The following is a LECTURE ON HARMONIC ANALYSIS meant to provide an overview of some current topics and to be elementary. The people named are some of my PhD students who worked in the areas discussed. (Some are not named since they were not involved with this material.)

FOURIER TRANSFORMS In this section we define Fourier transforms and Fourier series, and illustrate, intuitively, that one can guess at the inversion formula in terms of the uncertainty principle.

We illustrate the uncertainty principle in a piano experiment; and, in this context, we describe temporal and frequency localization and how they are related. We also point out that the uncertainty principle is pervasive in the deepest problems of harmonic analysis.

The inversion formula has been a critical component of harmonic analysis from its origins in solving PDEs by transforming them to algebraic equations, and then inverting the algebraic solution. The associated uniqueness problems were initiated by Riemann, and have led to fundamental work by great analysts of the 19th and 20th century. The characterization of sets of uniqueness is still open, and the problem involves fundamental ideas from number theory and spectral synthesis. There are also algebraic geometric problems associated with applying Fourier inversion to the solution of PDEs, and spectral synthesis, ideal structure formulation of such problems in harmonic analysis is analogous to the Nullstellensatz in algebraic geometry.

There are also significant applications of harmonic analysis in signal processing. We illustrate the role of harmonic in signal processing in the next two transparencies by analyzing epileptic seizure data by means of spectrograms. Before going to these sections, we emphasize the algebraic structure and geometric invariants that allow for the effectiveness of modern harmonic analysis.

Details on the history of the subject, as well as fundamental examples are found in the speaker's book, HARMONIC ANALYSIS AND APPLICATIONS (CRC Press).

EPILEPTIC SEIZURE DATA The frequency or spectral content of this data is difficult to see by looking directly at the time series. As such we compute the short time Fourier transform of the data, and can analyze its spectral content by analyzing the following spectrogram.

SPECTROGRAM OF THIS SEIZURE DATA Although this is Fourier data, our eventual analysis of such data led us to wavelet periodicity detection. (With Goetz Pfander.)

POISSON SUMMATION FORMULA In this section we first define the Fourier transform in different settings. We note two directions in the case of locally compact abelian groups (LCAGs) G. If nondiscrete G contains open subgroups then we are in a setting appropriate for dealing with number theoretic ideas, e.g., involving the p-adics. If G contains discrete subgroups then it is possible to prove Poisson summation formulas (PSFs). There are even PSFs in the non-abelian LCG, e.g., the celebrated Selberg trace formula in number theory. (With Georg Zimmermann.)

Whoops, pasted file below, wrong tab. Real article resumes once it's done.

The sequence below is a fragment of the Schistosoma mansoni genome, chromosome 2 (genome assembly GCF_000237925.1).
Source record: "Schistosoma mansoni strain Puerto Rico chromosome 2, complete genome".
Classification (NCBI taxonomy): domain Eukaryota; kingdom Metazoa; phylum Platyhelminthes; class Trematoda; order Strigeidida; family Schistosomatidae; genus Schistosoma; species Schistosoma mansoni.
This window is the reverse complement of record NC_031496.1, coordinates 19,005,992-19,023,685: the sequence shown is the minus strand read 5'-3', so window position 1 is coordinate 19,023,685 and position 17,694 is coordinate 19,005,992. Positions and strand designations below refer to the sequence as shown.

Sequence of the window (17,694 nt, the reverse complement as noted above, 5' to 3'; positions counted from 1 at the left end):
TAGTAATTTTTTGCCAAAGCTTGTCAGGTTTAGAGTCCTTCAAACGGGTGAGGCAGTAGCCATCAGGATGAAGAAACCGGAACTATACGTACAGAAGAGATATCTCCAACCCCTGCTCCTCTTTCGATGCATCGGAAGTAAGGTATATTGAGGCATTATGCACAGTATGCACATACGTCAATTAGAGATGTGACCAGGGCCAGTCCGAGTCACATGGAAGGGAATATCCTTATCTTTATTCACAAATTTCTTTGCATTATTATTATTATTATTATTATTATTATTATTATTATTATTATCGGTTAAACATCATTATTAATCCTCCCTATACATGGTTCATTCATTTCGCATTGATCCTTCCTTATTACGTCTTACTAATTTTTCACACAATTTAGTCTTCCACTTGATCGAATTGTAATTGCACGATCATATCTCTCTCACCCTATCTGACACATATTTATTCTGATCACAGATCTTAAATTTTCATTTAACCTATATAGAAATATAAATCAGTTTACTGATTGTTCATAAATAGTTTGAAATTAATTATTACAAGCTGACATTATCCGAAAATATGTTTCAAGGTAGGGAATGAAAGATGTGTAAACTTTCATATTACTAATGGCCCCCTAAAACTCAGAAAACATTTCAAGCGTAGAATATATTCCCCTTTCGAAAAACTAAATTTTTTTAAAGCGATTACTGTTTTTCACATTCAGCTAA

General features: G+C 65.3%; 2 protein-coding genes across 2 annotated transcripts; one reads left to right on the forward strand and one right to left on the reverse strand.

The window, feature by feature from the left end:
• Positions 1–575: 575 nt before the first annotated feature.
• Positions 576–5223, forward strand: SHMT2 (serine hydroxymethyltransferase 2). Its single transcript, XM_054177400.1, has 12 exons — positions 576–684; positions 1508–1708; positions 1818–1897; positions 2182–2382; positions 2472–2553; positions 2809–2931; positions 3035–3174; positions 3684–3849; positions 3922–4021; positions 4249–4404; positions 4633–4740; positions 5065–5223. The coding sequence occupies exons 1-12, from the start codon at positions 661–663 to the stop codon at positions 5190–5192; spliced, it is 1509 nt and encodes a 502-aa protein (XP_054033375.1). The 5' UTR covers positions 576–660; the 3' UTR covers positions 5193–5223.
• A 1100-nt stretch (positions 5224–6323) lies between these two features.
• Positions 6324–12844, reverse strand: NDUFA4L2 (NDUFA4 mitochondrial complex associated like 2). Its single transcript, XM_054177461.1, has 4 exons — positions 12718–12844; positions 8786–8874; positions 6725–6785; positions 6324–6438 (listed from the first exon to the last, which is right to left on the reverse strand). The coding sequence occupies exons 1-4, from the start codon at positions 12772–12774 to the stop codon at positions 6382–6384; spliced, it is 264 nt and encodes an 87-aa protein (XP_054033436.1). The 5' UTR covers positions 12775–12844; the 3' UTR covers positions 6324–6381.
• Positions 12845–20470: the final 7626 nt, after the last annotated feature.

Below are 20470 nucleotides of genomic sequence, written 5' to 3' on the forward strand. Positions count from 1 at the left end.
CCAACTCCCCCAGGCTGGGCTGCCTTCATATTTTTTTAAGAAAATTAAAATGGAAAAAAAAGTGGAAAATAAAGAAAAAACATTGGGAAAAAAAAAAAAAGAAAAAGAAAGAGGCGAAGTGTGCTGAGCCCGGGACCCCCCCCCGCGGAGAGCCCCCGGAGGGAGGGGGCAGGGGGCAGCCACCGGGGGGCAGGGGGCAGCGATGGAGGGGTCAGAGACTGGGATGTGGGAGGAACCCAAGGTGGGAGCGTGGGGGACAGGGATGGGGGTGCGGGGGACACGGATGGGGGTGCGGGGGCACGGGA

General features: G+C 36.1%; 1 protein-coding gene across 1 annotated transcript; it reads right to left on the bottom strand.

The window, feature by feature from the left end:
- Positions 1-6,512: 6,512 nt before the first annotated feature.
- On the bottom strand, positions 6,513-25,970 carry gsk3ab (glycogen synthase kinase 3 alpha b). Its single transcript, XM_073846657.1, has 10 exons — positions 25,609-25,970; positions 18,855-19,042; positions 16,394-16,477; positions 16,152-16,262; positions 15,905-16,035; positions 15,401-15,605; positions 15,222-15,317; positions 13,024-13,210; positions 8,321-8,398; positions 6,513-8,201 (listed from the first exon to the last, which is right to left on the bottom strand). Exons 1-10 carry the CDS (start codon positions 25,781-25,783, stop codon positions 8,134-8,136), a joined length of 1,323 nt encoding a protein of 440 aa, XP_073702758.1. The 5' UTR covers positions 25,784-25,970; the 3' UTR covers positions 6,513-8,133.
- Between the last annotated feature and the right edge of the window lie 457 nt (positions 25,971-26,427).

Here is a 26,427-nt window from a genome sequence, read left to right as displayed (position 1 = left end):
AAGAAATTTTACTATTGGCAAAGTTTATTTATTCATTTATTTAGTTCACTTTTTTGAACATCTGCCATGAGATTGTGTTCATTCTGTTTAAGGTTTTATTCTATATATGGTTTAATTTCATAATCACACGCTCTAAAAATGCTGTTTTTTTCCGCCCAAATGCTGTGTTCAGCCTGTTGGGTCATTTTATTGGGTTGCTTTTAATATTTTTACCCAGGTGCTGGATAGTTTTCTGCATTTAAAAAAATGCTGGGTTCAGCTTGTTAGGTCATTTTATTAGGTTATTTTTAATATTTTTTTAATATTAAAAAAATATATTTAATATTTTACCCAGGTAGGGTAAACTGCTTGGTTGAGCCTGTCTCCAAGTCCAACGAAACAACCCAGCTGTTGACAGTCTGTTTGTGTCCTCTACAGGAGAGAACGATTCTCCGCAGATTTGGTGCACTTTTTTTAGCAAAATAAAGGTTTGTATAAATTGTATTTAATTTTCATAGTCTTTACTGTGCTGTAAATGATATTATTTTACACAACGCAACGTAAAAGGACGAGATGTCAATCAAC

For most computational signal processing and scientific applications the Fourier transform is used in the setting of finite groups. In this case the Fourier transform is called the discrete Fourier transform (DFT). The DFT is extraordinarily useful because of fast Fourier transform (FFT) algorithms going back to Gauss. In order to formulate a Fourier analysis problem in Euclidean space in such a way as to implement the DFT, sampling and periodization are required; and PSFs are essentially equivalent to sampling formulas. The PSF is also a method of dealing with Euler-Maclaurin expansions and various problems in numerical analysis. Further, the PSF is a staple in number theory, not only at the level of the Poisson summation formula, but in establishing analytic continuations of zeta functions. (With Dave Joyner.)

WAVELETS Spectral analysis (Fourier methods) is not sufficient to characterize complicated signals. Wavelet theory provides another set of tools, ultimately related to the affine group, with which to do signal analysis. In particular, wavelets are most effective in dealing with multiresolution (zooming-in) and localization (comparing local signal changes with coefficient changes) problems.

A 2D-HAAR WAVELET We saw that the Haar function on the real line (R) is a wavelet in the sense that its integer translates and dilates are an orthonormal basis for the square integrable functions on R. It is also the first as well as a primordial example of a so-called multiresolution analysis wavelet. Wavelet packets are a generalization of multiresolution analysis, but the essential example of wavelet packets is the family of Walsh functions, which are known to be generated from the Haar wavelet. Professor Walsh set out the properties of Walsh functions in 1921, but they were known to reduce channel crosstalk by engineers around 1900. Professor Walsh was a professor at U. of Maryland after retiring from Harvard. (With Sandra Saliani, Erica Bernstein, and Ioannis Konstantinidis.)

This twin dragon, if colored differently for each twin, is a 2-dimensional Haar function for a certain non-dyadic expansive matrix, giving rise to a non-separable filter.